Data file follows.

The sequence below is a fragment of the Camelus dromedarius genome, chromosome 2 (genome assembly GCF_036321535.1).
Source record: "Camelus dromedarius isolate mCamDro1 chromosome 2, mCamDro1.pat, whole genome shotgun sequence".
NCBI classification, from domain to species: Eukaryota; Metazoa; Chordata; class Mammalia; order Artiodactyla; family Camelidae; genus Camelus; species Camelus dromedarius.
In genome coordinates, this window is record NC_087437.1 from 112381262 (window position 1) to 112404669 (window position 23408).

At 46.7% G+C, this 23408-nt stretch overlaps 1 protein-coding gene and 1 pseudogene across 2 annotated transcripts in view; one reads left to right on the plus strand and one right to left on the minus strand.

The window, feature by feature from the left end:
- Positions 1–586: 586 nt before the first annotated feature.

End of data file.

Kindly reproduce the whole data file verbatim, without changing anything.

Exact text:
The sequence below is a fragment of the Camelus dromedarius genome, chromosome 2 (genome assembly GCF_036321535.1).
Source record: "Camelus dromedarius isolate mCamDro1 chromosome 2, mCamDro1.pat, whole genome shotgun sequence".
NCBI classification, from domain to species: Eukaryota; Metazoa; Chordata; class Mammalia; order Artiodactyla; family Camelidae; genus Camelus; species Camelus dromedarius.
In genome coordinates, this window is record NC_087437.1 from 112381262 (window position 1) to 112404669 (window position 23408).

At 46.7% G+C, this 23408-nt stretch overlaps 1 protein-coding gene and 1 pseudogene across 2 annotated transcripts in view; one reads left to right on the plus strand and one right to left on the minus strand.

The window, feature by feature from the left end:
- Positions 1–586: 586 nt before the first annotated feature.